Kucharski told our representative that he left a voice message for Lobger on July 28, and Lobger returned the call the next day.  However, between the time that he left the message for Lobger and Lobger called back, Kucharski told our representative that he received a call from a UPS driver who informed him that a Local Union 401 member had approached him and asked what shift hours employees worked at the UPS facility.  The member asked if the person was looking for work; the person replied that, no, he and another member wanted to campaign there for Zuckerman.  Kucharski told our representative that, based on the description and other particulars the caller provided, he thought it might be Lobger who had spoken with the UPS driver, so when Lobger called back on July 29 he asked him.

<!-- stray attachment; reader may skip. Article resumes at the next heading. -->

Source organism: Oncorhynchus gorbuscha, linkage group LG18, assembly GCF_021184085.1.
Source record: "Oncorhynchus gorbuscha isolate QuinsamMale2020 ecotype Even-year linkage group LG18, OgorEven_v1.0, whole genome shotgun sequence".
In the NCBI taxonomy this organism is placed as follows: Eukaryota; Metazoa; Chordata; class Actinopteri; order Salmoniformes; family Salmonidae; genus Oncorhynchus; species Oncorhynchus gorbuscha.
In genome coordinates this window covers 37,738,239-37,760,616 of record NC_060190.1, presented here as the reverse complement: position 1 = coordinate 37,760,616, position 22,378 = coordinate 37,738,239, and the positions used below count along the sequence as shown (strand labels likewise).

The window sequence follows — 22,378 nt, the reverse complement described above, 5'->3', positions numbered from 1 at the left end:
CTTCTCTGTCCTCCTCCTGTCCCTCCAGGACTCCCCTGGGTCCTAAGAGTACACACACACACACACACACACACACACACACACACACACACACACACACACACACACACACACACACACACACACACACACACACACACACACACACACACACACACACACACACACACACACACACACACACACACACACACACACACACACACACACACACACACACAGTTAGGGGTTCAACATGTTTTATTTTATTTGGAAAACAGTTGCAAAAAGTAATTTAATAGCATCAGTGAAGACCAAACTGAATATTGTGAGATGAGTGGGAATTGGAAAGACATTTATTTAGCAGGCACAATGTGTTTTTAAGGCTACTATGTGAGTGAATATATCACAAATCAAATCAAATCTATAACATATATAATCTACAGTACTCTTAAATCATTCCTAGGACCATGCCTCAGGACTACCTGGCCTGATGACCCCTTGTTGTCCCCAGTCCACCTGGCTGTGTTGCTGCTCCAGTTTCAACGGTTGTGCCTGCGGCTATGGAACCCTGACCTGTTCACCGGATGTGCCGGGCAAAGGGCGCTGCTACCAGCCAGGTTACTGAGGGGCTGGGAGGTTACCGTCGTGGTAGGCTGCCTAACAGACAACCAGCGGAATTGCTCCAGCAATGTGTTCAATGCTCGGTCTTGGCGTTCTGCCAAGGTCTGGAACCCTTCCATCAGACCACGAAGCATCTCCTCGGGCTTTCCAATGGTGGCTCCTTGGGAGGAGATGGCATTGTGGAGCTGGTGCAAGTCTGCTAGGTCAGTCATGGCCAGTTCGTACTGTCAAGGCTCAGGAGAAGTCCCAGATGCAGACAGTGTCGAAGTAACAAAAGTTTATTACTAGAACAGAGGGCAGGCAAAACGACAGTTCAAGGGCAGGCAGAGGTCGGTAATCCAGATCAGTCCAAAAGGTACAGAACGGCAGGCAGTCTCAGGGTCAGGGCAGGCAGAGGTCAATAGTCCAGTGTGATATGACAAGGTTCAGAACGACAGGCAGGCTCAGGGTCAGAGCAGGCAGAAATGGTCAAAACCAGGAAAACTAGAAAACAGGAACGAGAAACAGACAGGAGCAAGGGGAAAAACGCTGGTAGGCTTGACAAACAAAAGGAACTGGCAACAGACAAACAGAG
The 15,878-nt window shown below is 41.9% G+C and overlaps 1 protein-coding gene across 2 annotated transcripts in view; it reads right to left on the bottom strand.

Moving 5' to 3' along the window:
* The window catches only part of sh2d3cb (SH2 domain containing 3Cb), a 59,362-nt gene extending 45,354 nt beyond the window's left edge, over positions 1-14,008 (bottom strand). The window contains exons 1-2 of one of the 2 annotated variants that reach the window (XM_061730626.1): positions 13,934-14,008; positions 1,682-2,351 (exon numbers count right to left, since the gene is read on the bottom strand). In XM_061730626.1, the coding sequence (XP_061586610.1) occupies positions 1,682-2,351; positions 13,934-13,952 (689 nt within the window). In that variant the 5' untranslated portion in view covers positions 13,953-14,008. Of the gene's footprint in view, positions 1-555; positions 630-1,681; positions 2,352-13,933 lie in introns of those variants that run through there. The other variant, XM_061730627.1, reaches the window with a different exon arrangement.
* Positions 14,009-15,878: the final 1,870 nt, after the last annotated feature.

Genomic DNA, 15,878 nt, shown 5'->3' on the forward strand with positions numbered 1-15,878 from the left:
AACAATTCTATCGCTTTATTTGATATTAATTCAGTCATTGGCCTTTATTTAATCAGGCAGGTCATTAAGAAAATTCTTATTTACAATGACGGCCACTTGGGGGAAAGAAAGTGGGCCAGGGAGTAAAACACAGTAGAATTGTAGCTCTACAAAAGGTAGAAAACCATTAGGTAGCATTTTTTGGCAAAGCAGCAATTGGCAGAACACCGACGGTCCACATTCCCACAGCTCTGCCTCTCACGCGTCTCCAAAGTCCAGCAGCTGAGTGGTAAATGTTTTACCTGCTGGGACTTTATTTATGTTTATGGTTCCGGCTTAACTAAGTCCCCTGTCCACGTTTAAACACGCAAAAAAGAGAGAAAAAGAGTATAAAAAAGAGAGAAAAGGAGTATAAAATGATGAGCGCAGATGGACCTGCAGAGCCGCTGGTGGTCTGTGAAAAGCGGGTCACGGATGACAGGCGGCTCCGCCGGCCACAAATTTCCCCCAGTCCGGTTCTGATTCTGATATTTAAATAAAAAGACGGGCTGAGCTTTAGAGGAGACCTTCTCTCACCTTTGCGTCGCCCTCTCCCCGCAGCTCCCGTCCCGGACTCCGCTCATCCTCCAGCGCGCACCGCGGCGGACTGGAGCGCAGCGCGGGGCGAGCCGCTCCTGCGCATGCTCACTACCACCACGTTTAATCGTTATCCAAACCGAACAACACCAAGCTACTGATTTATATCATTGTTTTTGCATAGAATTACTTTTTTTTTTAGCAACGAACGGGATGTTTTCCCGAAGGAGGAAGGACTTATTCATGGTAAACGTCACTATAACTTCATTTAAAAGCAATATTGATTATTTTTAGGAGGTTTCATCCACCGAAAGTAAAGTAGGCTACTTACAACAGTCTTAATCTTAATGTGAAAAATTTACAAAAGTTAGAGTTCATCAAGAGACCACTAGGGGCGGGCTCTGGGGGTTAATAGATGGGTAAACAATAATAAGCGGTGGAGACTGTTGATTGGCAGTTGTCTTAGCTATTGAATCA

Kucharski told our representative that the conversation that ensued between the two men caused him to forget the original purpose of the call, and he never asked Lobger about the grievance.  Instead, the two discussed the campaign, with Kucharski expressing the view that it would be embarrassing to the local union if any union official, including a steward, did not support the Hoffa-Hall 2016 slate.  Kucharski said that Lobger asked whether Kucharski was saying that Lobger should resign his steward position because he supported Zuckerman.  Kucharski replied, “No, you can support whomever you want.”  Kucharski said he asked Lobger what his issues were with Hoffa.  According to Kucharski, Lobger replied that there were a number of things, including the YRC contract, unhappiness with cameras being installed in vehicles, the general environment at YRC, and subcontracting.  Lobger told Kucharski he was afraid that all the electronic data YRC was collecting on its drivers would lead the company to fire them at will.  Kucharski pointed out that language in the contract required cause for discipline, with additional language prohibiting discipline based solely on electronic data.